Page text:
Why video failed Mr. Patel — and what we can learn from it
I remember how my body tensed up the first time I watched the dashcam footage of Alabama police officer Eric Parker slamming Sureshbhai Patel to the ground, leaving a man who looks like my grandfather paralyzed.
I believed the video spoke for itself, that anybody could look at it and be convinced that something deeply unjust had taken place.
I was wrong.
When an Alabama jury failed to reach a verdict and officer Eric Parker walked away without having been found guilty, it made me rethink my faith in video.
Camera technology has gotten cheaper in the past decade, enticing us with the possibility of a camera in every pocket, a body camera on every police officer, a dashcam on every police car.
But video technology isn’t a magical fix.
It didn’t work when videotape captured Los Angeles police brutally attacking Rodney King. Four officers were charged with assault with a deadly weapon and use of excessive force, and all four officers were acquitted.
It didn’t work when a cellphone video captured New York police officer Daniel Pantaleo killing Eric Garner, choking the man while ignoring his repeated pleas of “I can’t breathe.” The grand jury declined to indict Pantaleo.
And it didn’t work for Sureshbhai Patel.
And in Mr. Patel’s case, not only did his family have video evidence, but also:
- interest from the FBI
- support from the government of India
- a personal apology from the governor of Alabama
- $200,000 raised from well-wishers across the world
All that, and we were still left a mistrial.
The mistrial shows us that the video evidence we can plainly see with our eyes isn’t enough to overturn deep-seated implicit bias, structural racism, and our puzzling willingness to forgive the acts of violence committed by government employees.
But at the same time, it also shows how critical video and photography can be. The chilling video of the attack and the photo of Mr. Patel in the hospital helped shock nations into sitting up and paying attention — if only briefly.
The same video that failed to convince a jury was still shocking enough to go viral, to galvanize so many of us. And maybe that’s a start.
Last month, many Black Lives Matter activists came together to launch Campaign Zero, a 10-point plan to the epidemic of police murders of American citizens.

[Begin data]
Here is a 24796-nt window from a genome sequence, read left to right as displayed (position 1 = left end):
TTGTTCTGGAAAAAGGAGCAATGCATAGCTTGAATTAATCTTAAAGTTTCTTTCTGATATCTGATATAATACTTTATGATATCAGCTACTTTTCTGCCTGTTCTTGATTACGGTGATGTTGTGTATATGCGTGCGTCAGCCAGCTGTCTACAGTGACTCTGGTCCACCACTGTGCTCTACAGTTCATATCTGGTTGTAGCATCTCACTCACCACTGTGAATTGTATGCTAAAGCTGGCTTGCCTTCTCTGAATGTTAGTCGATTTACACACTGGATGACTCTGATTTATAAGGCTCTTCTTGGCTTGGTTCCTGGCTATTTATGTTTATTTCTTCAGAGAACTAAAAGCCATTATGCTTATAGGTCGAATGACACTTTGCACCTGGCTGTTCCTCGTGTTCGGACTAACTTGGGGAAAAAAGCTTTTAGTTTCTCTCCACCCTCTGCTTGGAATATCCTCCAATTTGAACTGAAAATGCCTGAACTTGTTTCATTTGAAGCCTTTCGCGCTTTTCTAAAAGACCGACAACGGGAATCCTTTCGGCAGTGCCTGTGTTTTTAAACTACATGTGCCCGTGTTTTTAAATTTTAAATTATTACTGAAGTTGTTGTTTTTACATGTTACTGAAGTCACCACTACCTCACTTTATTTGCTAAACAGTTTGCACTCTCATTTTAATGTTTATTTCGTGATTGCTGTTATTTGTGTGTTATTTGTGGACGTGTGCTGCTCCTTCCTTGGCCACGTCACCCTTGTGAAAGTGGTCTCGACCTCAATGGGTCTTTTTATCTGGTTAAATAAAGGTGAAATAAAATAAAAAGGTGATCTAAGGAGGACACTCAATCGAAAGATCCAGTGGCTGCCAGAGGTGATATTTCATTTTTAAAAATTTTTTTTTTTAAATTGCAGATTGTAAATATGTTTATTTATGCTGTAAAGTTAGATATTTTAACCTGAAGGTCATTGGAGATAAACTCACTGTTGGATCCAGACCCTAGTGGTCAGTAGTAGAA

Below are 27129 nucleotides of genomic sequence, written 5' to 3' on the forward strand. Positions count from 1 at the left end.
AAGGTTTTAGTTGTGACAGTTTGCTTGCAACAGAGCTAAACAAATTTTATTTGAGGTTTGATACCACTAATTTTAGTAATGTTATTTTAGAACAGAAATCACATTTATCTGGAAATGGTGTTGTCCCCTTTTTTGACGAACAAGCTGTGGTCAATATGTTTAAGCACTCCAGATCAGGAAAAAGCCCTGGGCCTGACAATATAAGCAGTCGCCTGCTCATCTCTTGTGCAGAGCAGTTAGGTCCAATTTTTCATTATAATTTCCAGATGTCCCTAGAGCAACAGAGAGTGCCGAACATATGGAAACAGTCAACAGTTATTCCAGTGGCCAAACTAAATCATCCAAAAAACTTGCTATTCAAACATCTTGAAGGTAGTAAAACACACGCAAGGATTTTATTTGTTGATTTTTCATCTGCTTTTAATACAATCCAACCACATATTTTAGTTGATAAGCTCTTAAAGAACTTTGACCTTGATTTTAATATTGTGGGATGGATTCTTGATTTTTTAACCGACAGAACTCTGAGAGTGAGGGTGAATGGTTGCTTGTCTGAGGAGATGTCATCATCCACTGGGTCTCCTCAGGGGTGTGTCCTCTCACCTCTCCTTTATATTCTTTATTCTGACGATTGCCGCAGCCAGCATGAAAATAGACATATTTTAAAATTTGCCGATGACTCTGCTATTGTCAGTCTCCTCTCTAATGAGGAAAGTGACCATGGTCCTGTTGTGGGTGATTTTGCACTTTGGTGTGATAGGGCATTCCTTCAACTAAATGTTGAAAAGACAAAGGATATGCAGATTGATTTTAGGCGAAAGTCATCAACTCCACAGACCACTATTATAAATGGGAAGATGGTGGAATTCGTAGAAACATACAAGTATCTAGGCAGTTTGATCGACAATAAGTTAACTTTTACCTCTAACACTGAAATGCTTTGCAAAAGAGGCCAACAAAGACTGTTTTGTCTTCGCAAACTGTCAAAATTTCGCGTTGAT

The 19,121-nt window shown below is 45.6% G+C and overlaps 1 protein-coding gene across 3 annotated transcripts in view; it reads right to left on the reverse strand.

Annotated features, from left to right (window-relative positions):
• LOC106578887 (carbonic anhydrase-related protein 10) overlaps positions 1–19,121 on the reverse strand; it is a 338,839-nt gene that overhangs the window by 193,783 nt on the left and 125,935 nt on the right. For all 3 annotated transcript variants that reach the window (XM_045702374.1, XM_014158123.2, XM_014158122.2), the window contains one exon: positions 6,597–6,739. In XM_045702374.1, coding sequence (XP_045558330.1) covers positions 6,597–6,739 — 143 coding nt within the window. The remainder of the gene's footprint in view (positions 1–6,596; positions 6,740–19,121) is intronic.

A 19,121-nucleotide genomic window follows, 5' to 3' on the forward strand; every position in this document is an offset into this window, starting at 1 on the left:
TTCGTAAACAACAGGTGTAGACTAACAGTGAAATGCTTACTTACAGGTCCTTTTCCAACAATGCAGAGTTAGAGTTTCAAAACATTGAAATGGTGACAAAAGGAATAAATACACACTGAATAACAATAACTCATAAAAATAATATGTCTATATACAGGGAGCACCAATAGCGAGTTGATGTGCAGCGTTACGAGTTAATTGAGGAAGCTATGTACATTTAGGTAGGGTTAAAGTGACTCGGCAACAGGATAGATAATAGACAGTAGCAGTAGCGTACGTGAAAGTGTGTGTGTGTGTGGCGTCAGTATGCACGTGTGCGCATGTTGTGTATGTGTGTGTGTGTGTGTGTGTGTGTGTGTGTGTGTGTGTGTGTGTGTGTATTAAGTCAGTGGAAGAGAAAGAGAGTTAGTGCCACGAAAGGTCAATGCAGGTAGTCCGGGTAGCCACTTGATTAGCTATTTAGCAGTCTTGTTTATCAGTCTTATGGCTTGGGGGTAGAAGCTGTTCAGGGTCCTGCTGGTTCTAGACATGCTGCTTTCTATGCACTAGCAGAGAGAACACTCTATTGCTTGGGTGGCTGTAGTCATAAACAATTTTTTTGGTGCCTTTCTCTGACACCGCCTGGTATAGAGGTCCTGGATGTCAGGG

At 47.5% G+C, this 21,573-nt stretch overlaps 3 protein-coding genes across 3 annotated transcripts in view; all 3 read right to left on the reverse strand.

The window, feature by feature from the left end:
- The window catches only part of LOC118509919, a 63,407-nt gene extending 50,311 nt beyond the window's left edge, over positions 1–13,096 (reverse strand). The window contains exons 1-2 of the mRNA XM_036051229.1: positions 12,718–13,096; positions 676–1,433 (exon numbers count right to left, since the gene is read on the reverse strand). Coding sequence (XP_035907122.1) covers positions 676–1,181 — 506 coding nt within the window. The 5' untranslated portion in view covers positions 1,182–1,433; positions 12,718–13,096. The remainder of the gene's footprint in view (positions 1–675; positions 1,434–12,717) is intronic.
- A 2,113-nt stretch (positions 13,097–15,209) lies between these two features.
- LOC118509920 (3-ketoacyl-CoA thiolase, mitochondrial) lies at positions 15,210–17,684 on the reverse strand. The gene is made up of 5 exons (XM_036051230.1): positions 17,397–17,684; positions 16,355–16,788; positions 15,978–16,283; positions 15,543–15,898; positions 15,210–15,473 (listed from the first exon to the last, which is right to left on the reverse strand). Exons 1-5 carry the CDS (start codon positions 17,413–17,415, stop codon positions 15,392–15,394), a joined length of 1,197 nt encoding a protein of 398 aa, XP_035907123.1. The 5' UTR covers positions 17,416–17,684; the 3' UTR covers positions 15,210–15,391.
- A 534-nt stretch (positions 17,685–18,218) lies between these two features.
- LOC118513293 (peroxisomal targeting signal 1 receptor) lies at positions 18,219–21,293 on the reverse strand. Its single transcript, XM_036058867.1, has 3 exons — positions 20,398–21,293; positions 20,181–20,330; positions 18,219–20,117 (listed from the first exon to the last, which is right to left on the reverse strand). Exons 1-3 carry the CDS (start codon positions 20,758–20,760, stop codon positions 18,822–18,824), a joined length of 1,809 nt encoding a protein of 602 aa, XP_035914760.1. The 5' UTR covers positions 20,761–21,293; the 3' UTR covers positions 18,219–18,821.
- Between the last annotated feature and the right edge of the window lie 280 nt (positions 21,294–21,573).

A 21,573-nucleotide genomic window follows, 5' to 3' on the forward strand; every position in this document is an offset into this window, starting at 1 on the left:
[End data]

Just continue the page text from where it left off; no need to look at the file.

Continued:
While they list body cameras and cell phone video as one of the solutions, they acknowledge the limitations before moving on to the promise:
“While they are not a cure-all, body cameras and cell phone video have illuminated cases of police violence and have shown to be important tools for holding officers accountable. Every case where a police officer has been charged with a crime for killing a civilian this year has relied on video evidence showing the officer’s actions.”
Video evidence was necessary to galvanize a shocked response, but not sufficient to win justice for Sureshbhai Patel.
There’s still hope if the case is retried, but to really get justice, we might need to look at the more structural solutions put forward by movements like Campaign Zero, including having police:
- limit the use of force
- intentionally consider ‘unconscious’ or ‘implicit’ racial bias
- receive rigorous and sustained training around appropriate engagement with English language learners
I’ve been tracking police accountability work for some time, but it was always someone else’s problem. Until (I’m ashamed to say) they left a man who looks like my grandfather paralyzed, and it suddenly became my problem too.
I wish there was a silver bullet, a single magical solution to make this all go away. But right now, the solutions that African American police accountability activists are fighting for seem like the best path I can imagine to realistically prevent future tragedies like the attack on Sureshbhai Patel. Nobody deserves what Mr. Patel went through.